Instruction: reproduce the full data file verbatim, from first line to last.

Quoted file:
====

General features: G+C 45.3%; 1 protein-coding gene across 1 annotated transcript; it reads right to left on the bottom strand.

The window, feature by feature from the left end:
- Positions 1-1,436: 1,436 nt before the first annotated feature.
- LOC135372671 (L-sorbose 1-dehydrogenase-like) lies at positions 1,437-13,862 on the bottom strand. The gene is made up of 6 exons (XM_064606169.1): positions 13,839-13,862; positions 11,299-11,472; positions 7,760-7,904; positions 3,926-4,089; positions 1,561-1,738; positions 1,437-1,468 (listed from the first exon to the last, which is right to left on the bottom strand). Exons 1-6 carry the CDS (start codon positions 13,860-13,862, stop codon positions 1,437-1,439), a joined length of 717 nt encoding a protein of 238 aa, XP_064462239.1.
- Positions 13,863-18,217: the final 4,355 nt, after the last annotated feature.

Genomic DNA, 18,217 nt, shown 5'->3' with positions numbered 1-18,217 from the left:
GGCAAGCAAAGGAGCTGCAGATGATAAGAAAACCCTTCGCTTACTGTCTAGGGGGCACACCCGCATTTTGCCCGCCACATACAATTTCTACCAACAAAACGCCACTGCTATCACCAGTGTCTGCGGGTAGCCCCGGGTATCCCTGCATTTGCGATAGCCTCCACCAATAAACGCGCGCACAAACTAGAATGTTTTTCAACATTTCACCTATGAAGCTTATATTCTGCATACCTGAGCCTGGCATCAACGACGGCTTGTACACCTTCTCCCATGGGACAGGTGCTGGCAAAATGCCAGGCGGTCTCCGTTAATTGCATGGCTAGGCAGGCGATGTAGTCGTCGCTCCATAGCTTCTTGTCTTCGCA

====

General features: G+C 45.3%; 1 protein-coding gene across 1 annotated transcript; it reads right to left on the bottom strand.

The window, feature by feature from the left end:
- Positions 1-1,436: 1,436 nt before the first annotated feature.
- LOC135372671 (L-sorbose 1-dehydrogenase-like) lies at positions 1,437-13,862 on the bottom strand. The gene is made up of 6 exons (XM_064606169.1): positions 13,839-13,862; positions 11,299-11,472; positions 7,760-7,904; positions 3,926-4,089; positions 1,561-1,738; positions 1,437-1,468 (listed from the first exon to the last, which is right to left on the bottom strand). Exons 1-6 carry the CDS (start codon positions 13,860-13,862, stop codon positions 1,437-1,439), a joined length of 717 nt encoding a protein of 238 aa, XP_064462239.1.
- Positions 13,863-18,217: the final 4,355 nt, after the last annotated feature.

Genomic DNA, 18,217 nt, shown 5'->3' with positions numbered 1-18,217 from the left:
GGCAAGCAAAGGAGCTGCAGATGATAAGAAAACCCTTCGCTTACTGTCTAGGGGGCACACCCGCATTTTGCCCGCCACATACAATTTCTACCAACAAAACGCCACTGCTATCACCAGTGTCTGCGGGTAGCCCCGGGTATCCCTGCATTTGCGATAGCCTCCACCAATAAACGCGCGCACAAACTAGAATGTTTTTCAACATTTCACCTATGAAGCTTATATTCTGCATACCTGAGCCTGGCATCAACGACGGCTTGTACACCTTCTCCCATGGGACAGGTGCTGGCAAAATGCCAGGCGGTCTCCGTTAATTGCATGGCTAGGCAGGCGATGTAGTCGTCGCTCCATAGCTTCTTGTCTTCGCA